Thursday, March 5, 2009

Of Reading and Gasconading

On World Book Day -- customarily celebrated, as with all language-oriented fake holidays, with malt liquor and sugary treats -- the Guardian reports that people are often guilty of baseless self-promotion:

George Orwell's Nineteen Eighty-Four comes top in a poll of the UK's guilty reading secrets. Asked if they had ever claimed to read a book when they had not, 65% of respondents said yes and 42% said they had falsely claimed to have read Orwell's classic in order to impress. This is followed by Tolstoy's War and Peace (31%), James Joyce's Ulysses (25%) and the Bible (24%).
I'll see that ante and raise it in this respect: I have not claimed to have read War and Peace, and truth be told, I don't especially want to. Nothing I've read about it has managed to spark an interest. There, I said it! In public! I'll say it again: I have no particular desire to read War and Peace. I will say I stand ready to have my mind changed on it.

The mention of Ulysses brings up a category not quite captured in this survey. While I cannot claim to have read Ulysses on a sequential, uninterrupted, page-for-page basis, I count it as a book I have read because I studied it in an academic setting and read it in the manner that a heavy academic schedule tends to require of those of us who weren't among the least lazy of students: I read extended passages as assigned (whilst falling behind overall), read the assigned critical materials, and followed the class discussion as closely as anyone else. The discussions were in-depth, and canvassed characters, plot, structure, themes, allusions, and the mechanics of assorted literary maneuvers. It covered the literary, historical, and literary-historical background, and all of the foregoing was supplemented with close readings of passages I had not read on my own.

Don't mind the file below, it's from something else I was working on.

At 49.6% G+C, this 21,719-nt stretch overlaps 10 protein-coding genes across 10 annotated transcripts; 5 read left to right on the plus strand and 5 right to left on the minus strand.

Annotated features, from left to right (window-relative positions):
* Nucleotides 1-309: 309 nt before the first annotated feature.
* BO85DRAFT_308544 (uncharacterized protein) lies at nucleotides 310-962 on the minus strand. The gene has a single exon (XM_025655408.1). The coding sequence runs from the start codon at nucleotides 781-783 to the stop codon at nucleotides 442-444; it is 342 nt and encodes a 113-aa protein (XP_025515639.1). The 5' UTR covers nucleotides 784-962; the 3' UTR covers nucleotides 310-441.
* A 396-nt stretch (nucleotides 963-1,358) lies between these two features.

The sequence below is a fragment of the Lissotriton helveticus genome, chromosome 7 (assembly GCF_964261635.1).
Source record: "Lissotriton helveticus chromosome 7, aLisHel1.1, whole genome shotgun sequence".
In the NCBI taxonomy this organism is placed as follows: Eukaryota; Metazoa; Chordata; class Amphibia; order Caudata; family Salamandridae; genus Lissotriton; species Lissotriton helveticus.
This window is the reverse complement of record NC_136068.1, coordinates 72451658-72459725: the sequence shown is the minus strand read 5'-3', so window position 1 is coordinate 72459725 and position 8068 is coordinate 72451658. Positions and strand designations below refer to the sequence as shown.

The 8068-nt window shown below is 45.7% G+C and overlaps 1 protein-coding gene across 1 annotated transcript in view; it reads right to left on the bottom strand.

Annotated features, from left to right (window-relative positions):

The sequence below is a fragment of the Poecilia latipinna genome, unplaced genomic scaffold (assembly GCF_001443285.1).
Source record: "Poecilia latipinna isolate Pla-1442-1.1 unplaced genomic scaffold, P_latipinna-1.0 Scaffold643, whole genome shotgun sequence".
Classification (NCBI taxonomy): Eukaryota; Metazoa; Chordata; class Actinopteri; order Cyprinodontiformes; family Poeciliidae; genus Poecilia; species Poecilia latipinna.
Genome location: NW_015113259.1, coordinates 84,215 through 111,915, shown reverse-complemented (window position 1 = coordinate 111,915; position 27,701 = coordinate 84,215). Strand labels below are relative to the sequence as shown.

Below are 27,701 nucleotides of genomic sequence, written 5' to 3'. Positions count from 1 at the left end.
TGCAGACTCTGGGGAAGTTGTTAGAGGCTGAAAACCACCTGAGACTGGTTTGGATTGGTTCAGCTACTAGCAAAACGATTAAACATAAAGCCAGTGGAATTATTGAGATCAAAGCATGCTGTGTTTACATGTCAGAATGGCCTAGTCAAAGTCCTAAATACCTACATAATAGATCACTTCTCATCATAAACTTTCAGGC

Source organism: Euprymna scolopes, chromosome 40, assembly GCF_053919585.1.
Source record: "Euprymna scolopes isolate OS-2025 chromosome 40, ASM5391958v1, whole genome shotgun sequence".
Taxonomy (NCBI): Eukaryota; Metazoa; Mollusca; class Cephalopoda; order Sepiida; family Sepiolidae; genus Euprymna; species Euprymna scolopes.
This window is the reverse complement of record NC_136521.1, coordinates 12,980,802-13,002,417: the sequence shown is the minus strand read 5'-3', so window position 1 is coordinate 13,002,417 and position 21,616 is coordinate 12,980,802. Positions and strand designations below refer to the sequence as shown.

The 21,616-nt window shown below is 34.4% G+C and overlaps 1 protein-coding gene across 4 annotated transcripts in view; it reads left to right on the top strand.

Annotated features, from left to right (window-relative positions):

In the case of Ulysses, I recall all of this adding up to the fact -- if it is a fact -- that Ulysses had something or other to do with Homer's Odyssey. Whatever! I know, right?!?! We did tend to get a little off-track and flighty in literature classes.

Other books in this category include Middlemarch, Wuthering Heights, The Canterbury Tales, and Dante's Paradiso -- the latter a book that is all but guaranteed to disappoint after the experience of page-for-page reading of Inferno and almost making it through every last page of Purgatorio. I read these, I insist upon it. I still bear vivid memories of the experience and corresponding emotional scars.

Norm Geras is bold enough to list several classic books he has never read, and so shall I be; I'll even up the ante by naming books I actually do want to read:
  • Hardy, Tess of the D'Ubervilles
  • Dostoevsky, The Brothers Karamazov (despite having managed to convince myself I'll die in the same calendar year I read this entire book -- extra bravery points, right?)
  • Flaubert, Madame Bovary
  • Ellison, Invisible Man
  • Shakespeare, Coriolanus (I have had a fresh paperback copy of this for ages and never gotten around to actually reading the entire thing.)

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